Mr. William H. Ferrell: Well, it would be on collusive.
Justice John Paul Stevens: Pardon me?
Mr. William H. Ferrell: It will only be collusive.
Justice John Paul Stevens: But would it satisfy the Federal requirement if that is the only problem –-
Mr. William H. Ferrell: Well, there are two methods of getting a hearing.
One is, if the executive secretary does not recommend against the variance then there is a hearing if the attorney requests and the second is if there is intervenor or some party that, normally the environmental agency would be that intervenes the proceedings as they do not want a variance granted then there is a hearing and then we would have a procedure.
During that procedure the federal law would be enforced, we would be fined $50,000.00 a day, $25,000.00 a day, we would be subject to a fine for all this time and there is no break vindication after four or five years to have an EPA approved variance if during that four or five years is spent, wither you have shut down your plants.
If you were an individual, you were jailed or you had to pay an enormous amount in fines and of course Your Honors, no, we are not going to shut down any plants under any circumstances until the army tells us to do so or this Court.
I notice that my white light is on.
I would like to, if I may retain just a few minutes.
Chief Justice Warren E. Burger: Very well Mr. Ferrell.
Argument of Taft
Mr. Taft: Mr. Chief Justice and may it please the Court.
I think the question has been well presented here.
Primarily we are concerned with whether or not in approval of the State Air Implementation Plan, the EPA must consider the economic and technological feasibility of the plan before approving it.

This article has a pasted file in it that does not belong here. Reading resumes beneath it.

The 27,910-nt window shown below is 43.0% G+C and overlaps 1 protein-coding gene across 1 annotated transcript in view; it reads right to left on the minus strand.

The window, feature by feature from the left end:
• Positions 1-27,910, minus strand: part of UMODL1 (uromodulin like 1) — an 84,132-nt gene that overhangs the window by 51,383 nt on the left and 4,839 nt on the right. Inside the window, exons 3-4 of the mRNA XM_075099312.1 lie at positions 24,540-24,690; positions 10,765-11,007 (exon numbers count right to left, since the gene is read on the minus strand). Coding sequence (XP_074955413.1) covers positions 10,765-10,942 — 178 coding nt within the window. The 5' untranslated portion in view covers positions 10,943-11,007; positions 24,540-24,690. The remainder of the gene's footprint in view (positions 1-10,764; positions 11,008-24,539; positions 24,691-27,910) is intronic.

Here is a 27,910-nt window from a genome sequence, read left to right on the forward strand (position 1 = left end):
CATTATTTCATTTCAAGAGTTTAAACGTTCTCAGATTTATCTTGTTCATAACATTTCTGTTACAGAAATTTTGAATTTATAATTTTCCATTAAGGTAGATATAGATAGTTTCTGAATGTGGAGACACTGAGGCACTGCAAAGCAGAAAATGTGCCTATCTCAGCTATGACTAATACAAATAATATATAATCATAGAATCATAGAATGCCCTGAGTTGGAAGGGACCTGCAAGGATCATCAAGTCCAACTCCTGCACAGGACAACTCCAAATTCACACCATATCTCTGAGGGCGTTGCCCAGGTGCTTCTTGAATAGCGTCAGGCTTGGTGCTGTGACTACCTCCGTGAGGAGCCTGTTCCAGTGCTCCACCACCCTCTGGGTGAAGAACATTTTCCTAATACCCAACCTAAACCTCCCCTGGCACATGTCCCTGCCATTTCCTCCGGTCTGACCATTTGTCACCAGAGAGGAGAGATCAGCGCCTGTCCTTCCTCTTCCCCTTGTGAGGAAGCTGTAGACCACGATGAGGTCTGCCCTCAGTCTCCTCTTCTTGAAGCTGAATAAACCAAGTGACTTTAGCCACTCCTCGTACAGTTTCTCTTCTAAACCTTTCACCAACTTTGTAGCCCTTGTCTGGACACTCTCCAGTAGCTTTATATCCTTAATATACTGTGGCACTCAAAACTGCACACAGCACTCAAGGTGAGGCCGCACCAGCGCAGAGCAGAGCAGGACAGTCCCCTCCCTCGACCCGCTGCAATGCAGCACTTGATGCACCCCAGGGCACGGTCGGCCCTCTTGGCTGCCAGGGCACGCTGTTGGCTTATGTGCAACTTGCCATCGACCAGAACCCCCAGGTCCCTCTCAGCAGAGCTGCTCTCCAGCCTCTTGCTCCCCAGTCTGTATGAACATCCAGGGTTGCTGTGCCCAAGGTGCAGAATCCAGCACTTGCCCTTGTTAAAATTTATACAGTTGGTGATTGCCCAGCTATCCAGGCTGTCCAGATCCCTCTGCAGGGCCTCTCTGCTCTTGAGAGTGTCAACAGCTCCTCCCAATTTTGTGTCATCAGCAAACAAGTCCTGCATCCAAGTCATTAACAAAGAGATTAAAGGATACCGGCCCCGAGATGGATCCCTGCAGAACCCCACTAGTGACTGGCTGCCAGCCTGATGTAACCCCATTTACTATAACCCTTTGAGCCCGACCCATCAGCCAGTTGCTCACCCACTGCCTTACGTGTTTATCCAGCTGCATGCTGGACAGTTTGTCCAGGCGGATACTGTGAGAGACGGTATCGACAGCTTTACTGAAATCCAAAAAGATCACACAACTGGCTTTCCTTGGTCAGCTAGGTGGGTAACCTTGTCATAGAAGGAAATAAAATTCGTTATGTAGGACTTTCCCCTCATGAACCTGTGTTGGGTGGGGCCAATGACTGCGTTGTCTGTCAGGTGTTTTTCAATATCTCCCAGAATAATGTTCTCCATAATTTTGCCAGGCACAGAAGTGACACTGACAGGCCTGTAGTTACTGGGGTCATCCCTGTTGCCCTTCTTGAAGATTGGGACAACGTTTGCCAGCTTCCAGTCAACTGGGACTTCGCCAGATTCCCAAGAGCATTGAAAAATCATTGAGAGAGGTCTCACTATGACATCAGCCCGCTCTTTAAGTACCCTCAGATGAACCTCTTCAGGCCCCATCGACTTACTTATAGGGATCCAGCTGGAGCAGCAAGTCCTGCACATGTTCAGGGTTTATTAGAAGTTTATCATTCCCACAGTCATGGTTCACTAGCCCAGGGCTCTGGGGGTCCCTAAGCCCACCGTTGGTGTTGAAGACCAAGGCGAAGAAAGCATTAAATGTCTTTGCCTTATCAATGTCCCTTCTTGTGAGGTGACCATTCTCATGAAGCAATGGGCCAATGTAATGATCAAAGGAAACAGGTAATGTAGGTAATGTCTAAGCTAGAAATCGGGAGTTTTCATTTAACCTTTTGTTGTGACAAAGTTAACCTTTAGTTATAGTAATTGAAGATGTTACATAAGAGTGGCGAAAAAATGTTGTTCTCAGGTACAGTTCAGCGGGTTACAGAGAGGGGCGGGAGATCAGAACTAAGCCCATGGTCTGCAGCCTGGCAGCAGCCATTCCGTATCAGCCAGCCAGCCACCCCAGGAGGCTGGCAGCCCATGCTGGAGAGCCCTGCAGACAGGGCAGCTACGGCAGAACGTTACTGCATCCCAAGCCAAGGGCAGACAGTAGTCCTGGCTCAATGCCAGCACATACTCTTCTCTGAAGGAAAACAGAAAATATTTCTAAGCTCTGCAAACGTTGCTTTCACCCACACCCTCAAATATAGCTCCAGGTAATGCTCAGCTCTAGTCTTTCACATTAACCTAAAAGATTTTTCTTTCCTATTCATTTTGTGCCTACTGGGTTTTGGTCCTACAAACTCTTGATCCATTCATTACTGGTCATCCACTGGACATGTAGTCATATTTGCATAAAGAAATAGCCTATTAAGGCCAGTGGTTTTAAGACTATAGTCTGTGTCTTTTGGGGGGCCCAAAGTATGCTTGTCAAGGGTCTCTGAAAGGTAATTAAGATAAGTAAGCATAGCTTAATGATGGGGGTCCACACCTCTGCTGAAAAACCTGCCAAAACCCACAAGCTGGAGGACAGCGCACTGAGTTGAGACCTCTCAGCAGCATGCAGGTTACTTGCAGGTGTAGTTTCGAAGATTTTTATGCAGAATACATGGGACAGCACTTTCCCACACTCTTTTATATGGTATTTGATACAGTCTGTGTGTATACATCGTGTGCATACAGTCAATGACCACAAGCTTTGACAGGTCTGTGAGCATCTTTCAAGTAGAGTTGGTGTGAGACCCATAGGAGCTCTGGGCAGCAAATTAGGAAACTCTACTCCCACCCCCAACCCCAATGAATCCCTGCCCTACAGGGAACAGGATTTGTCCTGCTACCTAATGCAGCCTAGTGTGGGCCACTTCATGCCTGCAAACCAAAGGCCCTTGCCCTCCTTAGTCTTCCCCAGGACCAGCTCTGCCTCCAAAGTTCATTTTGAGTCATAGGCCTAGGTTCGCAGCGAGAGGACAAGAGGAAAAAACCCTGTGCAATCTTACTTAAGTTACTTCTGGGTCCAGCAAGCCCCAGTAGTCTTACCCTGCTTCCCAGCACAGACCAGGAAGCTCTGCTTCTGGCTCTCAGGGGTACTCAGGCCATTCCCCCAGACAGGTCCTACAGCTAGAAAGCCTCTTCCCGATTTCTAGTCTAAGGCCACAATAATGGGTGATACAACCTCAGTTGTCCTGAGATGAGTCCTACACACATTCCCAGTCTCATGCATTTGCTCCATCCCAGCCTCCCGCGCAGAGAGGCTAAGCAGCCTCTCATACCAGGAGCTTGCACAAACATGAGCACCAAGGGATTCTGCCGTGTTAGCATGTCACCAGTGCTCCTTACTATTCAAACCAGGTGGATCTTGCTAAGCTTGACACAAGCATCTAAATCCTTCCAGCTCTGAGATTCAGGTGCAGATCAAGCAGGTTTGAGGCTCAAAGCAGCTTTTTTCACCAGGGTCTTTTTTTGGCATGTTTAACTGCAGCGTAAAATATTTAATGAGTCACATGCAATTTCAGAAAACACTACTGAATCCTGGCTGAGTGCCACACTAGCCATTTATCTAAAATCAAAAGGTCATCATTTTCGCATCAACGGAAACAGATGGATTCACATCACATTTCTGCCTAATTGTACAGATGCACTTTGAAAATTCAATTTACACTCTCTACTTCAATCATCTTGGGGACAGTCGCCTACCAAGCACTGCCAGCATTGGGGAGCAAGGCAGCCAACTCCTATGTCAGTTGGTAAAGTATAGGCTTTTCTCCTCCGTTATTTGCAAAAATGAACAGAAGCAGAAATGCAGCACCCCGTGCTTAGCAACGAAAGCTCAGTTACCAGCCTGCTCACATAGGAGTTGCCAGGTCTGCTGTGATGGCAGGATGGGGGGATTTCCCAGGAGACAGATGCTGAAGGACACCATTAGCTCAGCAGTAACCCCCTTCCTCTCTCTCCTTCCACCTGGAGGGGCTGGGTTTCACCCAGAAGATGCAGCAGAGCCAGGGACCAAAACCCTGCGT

The Court below said no.
They said no at anytime as a matter of law whether 30 days, within 30 days or after.
We believe that from the face of the statute that is clear.
We believe from the history of it is clear and also from its structure.
If there is one thing that is clear on pollution control law when you go to Congress, it is technology and economics and the Water Pollution Control Act, it is a Technology Act.
Under section 301, they refer to for 77 to the best practicable control technology available.
For 83, they refer to the best available technology, economically achievable.
In the Clean Air Act, it comes up again and again.
It comes up with respect to technology.
It is relevant to Air Craft.
It is relevant to fuels, to motor vehicles, to new source performance standards and Section 110 itself twice brings technology into play, in Section 110 (e) and Section 110 (f).
So that I think that when the standards are set forth in Section 110 (a) (2) as to what the EPA shall review when it reviews a plan, it sets eight of them out and when it chooses to omit technology and economics, I think it is very clear that that choice by Congress was clear and intentional.
In fact, when you go to the history of the Act, it is even more clear, set forth well in the Court of Appeals, set forth well in our briefs.
The Act adapted the Senate language.
The reports, the floor debates, statements after the fact all make very, very clear that as far as Congress was concerned, the primary Air Quality Standards were to be met where the plants were to close or they were to return and get an extension from Congress itself.
Chief Justice Warren E. Burger: I take if you will agree with your friend that there are no circumstances under which a plant like this can be closed as it might be true in some other types of --
Mr. Taft: Yes, yes I would.
I think the one case that is clear is that I do not think any Court would turn the lights out.
I happened to be in New York when the blackout came on for 12 hours.
The health damage by a blackout within 12 hours will outweigh the advantage to help the Clean Air Act over the years.
Chief Justice Warren E. Burger: What is the ultimate solution then, Mr. Taft?
Suppose, it finally occurs that is accompanied, the utilities are conflict to financing with this without drastic rate structure and suppose they cannot satisfy the rate making authority, that does mean the Federal District Court or the EPA must take over the operation of the plant until standards are met?